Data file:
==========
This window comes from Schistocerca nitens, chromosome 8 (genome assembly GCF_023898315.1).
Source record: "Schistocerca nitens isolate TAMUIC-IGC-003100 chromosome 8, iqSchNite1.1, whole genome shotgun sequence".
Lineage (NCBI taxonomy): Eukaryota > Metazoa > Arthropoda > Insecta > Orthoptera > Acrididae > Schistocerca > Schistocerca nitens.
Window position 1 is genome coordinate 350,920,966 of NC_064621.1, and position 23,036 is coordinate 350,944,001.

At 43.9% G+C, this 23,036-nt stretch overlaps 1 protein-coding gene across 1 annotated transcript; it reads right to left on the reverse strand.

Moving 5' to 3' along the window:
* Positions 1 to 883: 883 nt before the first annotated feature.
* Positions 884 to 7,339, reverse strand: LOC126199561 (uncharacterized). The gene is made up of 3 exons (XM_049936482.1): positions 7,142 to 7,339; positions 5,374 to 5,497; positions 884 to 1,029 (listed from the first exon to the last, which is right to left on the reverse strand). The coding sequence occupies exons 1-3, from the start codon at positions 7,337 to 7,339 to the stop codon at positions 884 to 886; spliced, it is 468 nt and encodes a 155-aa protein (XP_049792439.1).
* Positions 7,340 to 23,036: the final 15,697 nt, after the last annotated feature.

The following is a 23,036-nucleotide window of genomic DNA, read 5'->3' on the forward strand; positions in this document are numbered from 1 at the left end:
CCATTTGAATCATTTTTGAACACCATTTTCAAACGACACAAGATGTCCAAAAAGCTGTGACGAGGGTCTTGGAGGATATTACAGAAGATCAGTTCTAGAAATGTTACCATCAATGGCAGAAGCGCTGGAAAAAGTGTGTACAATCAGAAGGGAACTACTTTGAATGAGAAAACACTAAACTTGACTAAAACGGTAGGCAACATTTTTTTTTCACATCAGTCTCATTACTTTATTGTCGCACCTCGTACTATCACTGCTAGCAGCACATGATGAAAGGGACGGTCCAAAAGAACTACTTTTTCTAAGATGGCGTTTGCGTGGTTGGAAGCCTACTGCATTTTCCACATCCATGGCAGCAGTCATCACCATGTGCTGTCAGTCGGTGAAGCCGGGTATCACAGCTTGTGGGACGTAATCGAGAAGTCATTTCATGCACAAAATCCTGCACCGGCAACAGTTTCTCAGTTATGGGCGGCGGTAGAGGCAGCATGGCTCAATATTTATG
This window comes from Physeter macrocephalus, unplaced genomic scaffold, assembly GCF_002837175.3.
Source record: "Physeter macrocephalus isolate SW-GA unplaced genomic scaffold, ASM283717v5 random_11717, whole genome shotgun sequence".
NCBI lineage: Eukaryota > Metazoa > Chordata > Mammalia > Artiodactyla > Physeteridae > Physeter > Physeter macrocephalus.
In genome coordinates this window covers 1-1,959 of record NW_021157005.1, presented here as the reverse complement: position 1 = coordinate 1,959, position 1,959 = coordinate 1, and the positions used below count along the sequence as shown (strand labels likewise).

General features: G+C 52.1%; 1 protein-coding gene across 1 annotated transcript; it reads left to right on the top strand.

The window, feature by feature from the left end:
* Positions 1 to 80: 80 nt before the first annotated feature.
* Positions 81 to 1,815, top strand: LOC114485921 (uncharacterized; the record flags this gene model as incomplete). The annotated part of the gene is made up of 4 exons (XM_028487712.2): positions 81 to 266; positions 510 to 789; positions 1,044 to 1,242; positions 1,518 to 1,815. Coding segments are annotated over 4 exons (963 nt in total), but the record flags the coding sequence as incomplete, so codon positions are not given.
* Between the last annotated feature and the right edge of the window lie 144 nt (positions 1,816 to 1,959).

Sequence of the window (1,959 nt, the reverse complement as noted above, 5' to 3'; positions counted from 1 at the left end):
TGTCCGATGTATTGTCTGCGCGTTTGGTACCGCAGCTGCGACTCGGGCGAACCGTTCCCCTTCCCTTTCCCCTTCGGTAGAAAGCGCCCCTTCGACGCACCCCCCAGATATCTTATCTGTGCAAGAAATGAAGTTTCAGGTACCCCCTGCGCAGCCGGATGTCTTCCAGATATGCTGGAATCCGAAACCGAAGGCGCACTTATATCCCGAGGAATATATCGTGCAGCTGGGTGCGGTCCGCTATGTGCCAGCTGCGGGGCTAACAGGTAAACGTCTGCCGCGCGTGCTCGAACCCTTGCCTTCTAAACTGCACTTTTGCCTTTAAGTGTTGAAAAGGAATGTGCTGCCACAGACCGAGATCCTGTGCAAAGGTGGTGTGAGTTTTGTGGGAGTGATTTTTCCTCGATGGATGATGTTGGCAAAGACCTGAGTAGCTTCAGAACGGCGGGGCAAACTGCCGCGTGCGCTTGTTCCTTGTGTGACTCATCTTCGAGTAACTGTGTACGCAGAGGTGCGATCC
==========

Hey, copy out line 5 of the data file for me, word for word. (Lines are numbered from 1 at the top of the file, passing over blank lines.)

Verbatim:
At 43.9% G+C, this 23,036-nt stretch overlaps 1 protein-coding gene across 1 annotated transcript; it reads right to left on the reverse strand.